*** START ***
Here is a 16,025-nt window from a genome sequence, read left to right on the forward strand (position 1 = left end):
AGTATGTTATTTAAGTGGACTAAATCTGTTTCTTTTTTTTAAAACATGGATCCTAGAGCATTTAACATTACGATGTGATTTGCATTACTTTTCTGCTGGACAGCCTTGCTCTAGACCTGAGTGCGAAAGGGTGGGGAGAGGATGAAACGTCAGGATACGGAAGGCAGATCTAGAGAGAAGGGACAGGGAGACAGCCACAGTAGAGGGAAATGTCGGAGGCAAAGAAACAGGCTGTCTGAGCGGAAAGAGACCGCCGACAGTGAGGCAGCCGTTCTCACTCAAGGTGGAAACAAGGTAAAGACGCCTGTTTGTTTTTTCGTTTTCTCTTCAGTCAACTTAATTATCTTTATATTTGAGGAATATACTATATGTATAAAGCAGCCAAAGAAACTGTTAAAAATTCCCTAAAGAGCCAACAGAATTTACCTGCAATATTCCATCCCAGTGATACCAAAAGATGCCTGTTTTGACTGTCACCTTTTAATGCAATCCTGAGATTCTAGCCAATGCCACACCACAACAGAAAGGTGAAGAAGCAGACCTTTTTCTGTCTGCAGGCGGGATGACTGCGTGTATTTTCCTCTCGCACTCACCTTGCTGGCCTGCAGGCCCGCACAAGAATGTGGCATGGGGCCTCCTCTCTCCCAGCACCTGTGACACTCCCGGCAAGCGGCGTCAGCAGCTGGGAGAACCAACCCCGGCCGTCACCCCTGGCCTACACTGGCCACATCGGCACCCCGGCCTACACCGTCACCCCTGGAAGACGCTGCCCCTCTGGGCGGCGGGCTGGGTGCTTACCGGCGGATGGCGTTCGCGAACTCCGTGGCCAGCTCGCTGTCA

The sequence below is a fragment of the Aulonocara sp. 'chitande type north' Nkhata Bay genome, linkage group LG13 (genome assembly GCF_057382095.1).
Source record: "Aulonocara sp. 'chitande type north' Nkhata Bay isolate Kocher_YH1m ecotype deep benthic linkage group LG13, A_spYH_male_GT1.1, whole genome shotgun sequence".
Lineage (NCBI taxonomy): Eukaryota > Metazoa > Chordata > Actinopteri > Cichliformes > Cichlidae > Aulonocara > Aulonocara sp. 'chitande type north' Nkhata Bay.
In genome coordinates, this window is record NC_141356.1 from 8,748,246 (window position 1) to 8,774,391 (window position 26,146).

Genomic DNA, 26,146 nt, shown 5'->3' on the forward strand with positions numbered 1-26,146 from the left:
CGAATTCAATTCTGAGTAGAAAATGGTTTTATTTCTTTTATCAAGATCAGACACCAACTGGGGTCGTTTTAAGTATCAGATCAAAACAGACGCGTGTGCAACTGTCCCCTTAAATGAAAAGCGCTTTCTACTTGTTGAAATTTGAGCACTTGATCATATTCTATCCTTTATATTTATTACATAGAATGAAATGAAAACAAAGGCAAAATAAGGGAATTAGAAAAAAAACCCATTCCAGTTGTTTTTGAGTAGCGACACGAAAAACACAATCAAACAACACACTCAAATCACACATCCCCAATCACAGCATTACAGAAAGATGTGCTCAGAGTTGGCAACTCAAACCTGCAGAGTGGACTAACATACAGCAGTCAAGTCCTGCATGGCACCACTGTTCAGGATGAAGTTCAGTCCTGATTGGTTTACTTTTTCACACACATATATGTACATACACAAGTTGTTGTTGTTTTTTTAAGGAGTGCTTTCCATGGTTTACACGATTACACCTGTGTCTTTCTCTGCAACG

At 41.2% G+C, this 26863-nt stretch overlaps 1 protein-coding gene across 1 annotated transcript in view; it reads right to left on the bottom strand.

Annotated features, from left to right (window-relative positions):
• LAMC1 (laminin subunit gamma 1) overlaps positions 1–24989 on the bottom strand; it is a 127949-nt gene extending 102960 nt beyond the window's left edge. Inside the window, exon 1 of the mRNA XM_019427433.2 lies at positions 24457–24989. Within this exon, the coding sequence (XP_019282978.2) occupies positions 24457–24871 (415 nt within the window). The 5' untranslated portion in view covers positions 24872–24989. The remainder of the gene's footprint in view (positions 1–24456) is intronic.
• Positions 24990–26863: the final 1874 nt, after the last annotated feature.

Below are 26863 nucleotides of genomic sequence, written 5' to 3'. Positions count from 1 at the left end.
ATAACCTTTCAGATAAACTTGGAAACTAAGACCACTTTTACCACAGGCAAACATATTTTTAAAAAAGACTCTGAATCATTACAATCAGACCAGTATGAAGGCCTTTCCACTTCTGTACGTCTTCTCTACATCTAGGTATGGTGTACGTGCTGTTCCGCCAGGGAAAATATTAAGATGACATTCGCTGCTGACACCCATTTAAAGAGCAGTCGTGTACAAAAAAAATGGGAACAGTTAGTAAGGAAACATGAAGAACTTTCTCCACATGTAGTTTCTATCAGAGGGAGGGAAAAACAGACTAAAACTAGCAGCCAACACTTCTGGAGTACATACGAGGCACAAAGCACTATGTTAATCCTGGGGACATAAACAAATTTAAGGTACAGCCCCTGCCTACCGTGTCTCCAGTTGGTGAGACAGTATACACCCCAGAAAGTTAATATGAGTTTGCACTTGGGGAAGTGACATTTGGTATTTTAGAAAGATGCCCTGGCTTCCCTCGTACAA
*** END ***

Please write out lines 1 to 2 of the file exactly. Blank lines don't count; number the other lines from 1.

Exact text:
Here is a 16,025-nt window from a genome sequence, read left to right on the forward strand (position 1 = left end):
AGTATGTTATTTAAGTGGACTAAATCTGTTTCTTTTTTTTAAAACATGGATCCTAGAGCATTTAACATTACGATGTGATTTGCATTACTTTTCTGCTGGACAGCCTTGCTCTAGACCTGAGTGCGAAAGGGTGGGGAGAGGATGAAACGTCAGGATACGGAAGGCAGATCTAGAGAGAAGGGACAGGGAGACAGCCACAGTAGAGGGAAATGTCGGAGGCAAAGAAACAGGCTGTCTGAGCGGAAAGAGACCGCCGACAGTGAGGCAGCCGTTCTCACTCAAGGTGGAAACAAGGTAAAGACGCCTGTTTGTTTTTTCGTTTTCTCTTCAGTCAACTTAATTATCTTTATATTTGAGGAATATACTATATGTATAAAGCAGCCAAAGAAACTGTTAAAAATTCCCTAAAGAGCCAACAGAATTTACCTGCAATATTCCATCCCAGTGATACCAAAAGATGCCTGTTTTGACTGTCACCTTTTAATGCAATCCTGAGATTCTAGCCAATGCCACACCACAACAGAAAGGTGAAGAAGCAGACCTTTTTCTGTCTGCAGGCGGGATGACTGCGTGTATTTTCCTCTCGCACTCACCTTGCTGGCCTGCAGGCCCGCACAAGAATGTGGCATGGGGCCTCCTCTCTCCCAGCACCTGTGACACTCCCGGCAAGCGGCGTCAGCAGCTGGGAGAACCAACCCCGGCCGTCACCCCTGGCCTACACTGGCCACATCGGCACCCCGGCCTACACCGTCACCCCTGGAAGACGCTGCCCCTCTGGGCGGCGGGCTGGGTGCTTACCGGCGGATGGCGTTCGCGAACTCCGTGGCCAGCTCGCTGTCA